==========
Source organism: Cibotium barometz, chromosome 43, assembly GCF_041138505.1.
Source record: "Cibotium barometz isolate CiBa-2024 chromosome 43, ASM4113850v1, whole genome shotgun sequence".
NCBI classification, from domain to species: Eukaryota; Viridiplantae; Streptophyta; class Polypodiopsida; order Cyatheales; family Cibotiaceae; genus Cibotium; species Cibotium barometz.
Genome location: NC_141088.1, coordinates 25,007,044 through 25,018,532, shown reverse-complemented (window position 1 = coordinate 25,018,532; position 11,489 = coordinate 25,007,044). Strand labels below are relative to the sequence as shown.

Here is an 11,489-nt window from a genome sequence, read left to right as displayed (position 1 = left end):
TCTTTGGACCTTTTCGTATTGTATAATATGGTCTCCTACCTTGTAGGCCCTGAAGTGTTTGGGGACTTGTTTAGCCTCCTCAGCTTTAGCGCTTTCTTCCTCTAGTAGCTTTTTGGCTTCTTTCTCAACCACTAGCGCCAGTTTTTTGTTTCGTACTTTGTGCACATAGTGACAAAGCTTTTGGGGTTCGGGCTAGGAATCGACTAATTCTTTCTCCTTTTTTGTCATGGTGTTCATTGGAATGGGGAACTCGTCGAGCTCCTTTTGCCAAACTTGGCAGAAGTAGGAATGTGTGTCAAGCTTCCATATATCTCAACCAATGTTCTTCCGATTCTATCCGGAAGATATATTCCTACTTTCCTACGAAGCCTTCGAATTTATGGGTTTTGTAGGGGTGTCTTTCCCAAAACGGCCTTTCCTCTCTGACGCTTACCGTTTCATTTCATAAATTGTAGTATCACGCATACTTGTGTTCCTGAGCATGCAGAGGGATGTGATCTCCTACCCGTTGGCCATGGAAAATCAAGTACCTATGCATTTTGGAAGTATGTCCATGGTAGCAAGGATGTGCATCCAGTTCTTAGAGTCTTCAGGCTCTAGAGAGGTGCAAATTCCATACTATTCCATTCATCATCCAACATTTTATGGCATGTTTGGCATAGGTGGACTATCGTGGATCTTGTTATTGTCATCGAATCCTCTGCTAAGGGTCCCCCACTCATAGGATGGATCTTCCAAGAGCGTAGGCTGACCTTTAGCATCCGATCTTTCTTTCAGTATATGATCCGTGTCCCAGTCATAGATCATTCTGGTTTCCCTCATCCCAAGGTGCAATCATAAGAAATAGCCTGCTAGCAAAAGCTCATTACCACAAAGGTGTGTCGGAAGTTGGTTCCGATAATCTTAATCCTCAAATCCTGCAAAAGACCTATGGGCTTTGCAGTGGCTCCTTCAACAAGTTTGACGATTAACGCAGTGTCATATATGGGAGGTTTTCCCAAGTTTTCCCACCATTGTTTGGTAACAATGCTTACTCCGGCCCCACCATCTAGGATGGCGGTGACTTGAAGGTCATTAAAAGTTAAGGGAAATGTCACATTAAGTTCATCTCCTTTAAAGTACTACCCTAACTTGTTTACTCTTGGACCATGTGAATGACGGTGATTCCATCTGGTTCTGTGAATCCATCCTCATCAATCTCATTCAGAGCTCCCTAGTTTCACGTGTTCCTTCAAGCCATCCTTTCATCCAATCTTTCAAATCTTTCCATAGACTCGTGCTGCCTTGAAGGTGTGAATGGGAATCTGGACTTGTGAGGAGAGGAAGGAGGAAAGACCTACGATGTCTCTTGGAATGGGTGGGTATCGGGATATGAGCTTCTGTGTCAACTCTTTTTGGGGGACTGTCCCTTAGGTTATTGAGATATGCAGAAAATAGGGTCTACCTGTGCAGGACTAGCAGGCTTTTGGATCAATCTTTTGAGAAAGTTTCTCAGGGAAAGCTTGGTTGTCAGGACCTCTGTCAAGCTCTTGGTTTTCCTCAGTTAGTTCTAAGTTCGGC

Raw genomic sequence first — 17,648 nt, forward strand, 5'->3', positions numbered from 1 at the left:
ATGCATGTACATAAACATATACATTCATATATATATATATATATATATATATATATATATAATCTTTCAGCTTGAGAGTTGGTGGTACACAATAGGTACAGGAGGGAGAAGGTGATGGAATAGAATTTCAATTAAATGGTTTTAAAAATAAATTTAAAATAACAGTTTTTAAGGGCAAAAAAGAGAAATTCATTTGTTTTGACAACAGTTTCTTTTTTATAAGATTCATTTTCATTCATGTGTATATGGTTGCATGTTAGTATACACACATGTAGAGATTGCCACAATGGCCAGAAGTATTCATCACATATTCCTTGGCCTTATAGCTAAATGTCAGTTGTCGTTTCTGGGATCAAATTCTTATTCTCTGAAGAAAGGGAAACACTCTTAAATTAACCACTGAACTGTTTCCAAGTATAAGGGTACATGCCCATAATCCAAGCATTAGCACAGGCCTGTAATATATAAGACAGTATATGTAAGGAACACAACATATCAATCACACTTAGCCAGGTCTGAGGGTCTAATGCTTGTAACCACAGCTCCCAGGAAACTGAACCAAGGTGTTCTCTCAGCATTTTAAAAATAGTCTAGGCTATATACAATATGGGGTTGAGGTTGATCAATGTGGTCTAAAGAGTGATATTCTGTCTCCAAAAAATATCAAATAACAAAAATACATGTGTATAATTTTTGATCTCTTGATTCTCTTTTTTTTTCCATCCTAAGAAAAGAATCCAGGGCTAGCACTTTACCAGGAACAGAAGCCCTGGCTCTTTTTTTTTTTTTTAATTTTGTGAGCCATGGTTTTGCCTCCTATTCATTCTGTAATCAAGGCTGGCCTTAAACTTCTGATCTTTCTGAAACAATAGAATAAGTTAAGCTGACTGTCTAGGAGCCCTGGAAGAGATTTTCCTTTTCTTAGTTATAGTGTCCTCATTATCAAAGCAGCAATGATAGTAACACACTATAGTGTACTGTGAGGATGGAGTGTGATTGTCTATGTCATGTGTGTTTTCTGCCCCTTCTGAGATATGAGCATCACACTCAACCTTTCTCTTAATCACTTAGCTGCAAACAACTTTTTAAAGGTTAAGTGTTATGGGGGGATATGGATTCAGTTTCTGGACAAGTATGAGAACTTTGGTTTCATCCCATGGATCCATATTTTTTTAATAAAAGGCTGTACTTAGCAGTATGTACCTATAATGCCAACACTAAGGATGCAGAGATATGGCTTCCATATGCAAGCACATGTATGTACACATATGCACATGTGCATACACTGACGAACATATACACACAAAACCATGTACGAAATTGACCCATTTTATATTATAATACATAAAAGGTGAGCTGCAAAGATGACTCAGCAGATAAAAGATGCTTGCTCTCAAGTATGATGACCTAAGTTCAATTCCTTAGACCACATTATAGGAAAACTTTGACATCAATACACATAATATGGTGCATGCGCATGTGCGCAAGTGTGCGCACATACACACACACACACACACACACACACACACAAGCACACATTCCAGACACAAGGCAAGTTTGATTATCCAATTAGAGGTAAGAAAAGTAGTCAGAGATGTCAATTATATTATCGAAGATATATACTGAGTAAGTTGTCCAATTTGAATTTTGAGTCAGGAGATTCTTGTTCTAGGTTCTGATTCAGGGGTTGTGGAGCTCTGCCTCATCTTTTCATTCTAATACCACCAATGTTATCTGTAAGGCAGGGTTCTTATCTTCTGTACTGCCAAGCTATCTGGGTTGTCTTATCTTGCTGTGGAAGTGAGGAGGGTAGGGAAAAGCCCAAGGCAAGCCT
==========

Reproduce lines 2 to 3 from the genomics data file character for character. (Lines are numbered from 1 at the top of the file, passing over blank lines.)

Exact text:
Source record: "Cibotium barometz isolate CiBa-2024 chromosome 43, ASM4113850v1, whole genome shotgun sequence".
NCBI classification, from domain to species: Eukaryota; Viridiplantae; Streptophyta; class Polypodiopsida; order Cyatheales; family Cibotiaceae; genus Cibotium; species Cibotium barometz.